By Laura Diaz Anadon, Assistant Professor of Public Policy; Associate Director, Science, Technology, and Public Policy Program; Co-PI, Energy Technology Innovation Policy research group, Valentina Bosetti, Gabe Chan, Research Fellow, Energy Technology Innovation Policy research group, Gregory Nemet, Former Visiting Scholar, Science, Technology, and Public Policy Program/Energy Technology Innovation Policy research group, January–June 2011 and Elena Verdolini
Characterizing the future performance of energy technologies can improve the development of energy policies that have net benefits under a broad set of future conditions. In particular, decisions about public investments in research, development, and demonstration (RD&D) that promote technological change can benefit from (1) an explicit consideration of the uncertainty inherent in the innovation process and (2) a systematic evaluation of the tradeoffs in investment allocations across different technologies. To shed light on these questions, over the past five years several groups in the United States and Europe have conducted expert elicitations and modeled the resulting societal benefits. In this paper, the authors discuss the lessons learned from the design and implementation of these initiatives.
"Facilitating Linkage of Heterogeneous Regional, National, and Sub-National Climate Policies Through a Future International Agreement"
Linkage among emissions-reduction systems can reduce cost and advance equity, enhancing the chances for success of a new 2015 climate agreement.
China has ambitious goals for developing and deploying electric vehicles (EV). The stated intention is to “leapfrog” the auto industries of other countries and seize the emerging EV market. Since 2009, policies have included generous subsidies for consumers in certain locations, as well as strong pressure on local governments to purchase EVs. Yet four years into the program, progress has fallen far short of the intended targets. China has only about 40,000 EVs on the road, of which roughly 80% are public fleet vehicles such as buses and sanitation vehicles.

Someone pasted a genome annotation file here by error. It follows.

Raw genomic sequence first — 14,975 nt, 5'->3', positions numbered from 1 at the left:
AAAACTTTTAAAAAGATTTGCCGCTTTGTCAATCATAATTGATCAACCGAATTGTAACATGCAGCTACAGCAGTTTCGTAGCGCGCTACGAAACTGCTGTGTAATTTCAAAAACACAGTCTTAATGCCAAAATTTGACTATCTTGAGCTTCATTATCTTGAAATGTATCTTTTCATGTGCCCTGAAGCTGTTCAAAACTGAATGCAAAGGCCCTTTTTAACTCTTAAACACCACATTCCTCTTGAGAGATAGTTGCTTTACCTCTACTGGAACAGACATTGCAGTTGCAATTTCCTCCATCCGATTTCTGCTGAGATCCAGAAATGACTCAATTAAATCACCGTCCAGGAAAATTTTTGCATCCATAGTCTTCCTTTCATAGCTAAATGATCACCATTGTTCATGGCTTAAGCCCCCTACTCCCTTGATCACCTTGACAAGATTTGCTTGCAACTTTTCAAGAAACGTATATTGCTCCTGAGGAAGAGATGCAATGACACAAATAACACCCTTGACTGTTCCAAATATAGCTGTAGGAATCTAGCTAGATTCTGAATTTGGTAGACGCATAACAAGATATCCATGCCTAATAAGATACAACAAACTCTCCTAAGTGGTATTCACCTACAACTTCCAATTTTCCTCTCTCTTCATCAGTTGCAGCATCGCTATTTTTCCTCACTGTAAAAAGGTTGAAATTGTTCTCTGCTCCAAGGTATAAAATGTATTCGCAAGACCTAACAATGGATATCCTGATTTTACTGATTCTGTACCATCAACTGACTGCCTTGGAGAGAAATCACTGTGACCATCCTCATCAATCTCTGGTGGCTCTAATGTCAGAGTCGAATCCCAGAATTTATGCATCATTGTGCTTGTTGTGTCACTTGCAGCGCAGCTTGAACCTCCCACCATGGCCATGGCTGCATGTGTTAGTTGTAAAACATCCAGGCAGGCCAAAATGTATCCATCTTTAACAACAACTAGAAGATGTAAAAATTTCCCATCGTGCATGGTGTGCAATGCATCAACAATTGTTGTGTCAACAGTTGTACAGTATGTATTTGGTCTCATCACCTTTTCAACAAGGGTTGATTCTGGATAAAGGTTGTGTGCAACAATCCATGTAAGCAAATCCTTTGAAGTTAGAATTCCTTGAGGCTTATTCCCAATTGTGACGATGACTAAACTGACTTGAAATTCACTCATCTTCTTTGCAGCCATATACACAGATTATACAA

The authors explore relationships among emissions-reduction commitments, investment in low-carbon technology, border-carbon adjustments, and international collaboration to address climate change.
March 11, 2014
By Trevor Findlay, Senior Research Fellow, Project on Managing the Atom/International Security Program
There has been much speculation as to what might replace the Nuclear Security Summits after 2016. One candidate touted as a suitable inheritor of the summits’ mantle is the International Atomic Energy Agency. In this discussion paper, Trevor Findlay examines whether and to what extent the IAEA could and should do so, what form its role might take, and how the Agency and summiteers might prepare for such an eventuality.
This discussion paper explores the potential adverse impacts of unilateral climate policies on domestic energy-intensive and trade-exposed industries.
By Scott Moore, Former Giorgio Ruffolo Postdoctoral Research Fellow, Sustainability Science Program/Energy Technology Innovation Policy research group, 2012–2014
Northern China's Yellow River is experiencing conditions of acute water scarcity, which has become an issue of growing concern to scholars, policymakers, and the public at large in both China and abroad. This Discussion Paper analyzes the current and future response of the Chinese government to conditions of water scarcity in the Yellow River Basin.
"The Optimal Energy Mix in Power Generation and the Contribution from Natural Gas in Reducing Carbon Emissions to 2030 and Beyond"
The authors evaluate the consistency of economic incentives and climate objectives in Europe, with regard to energy markets. In this context, they examine policy interactions between the EU-ETS and Europe's renewable target—and the role of natural gas in a transition to a low-carbon economy.
The comparability of domestic actions to mitigate global climate change has important implications for the stability, equity, and efficiency of international climate agreements. the authors examine a variety of metrics that could be used to evaluate countries' climate change mitigation effort and illustrate their potential application for large developed and developing countries.
The author finds that, in theory, if countries agree to negotiate an international agreement in terms of a harmonized shadow price on carbon and if passage of the agreement is conditioned on a simple majority of countries voting in favor, then the incentives that countries face can lead to their agreeing to a uniform shadow price on carbon that is close to the price that would lead to an efficient outcome in terms of emissions abatement.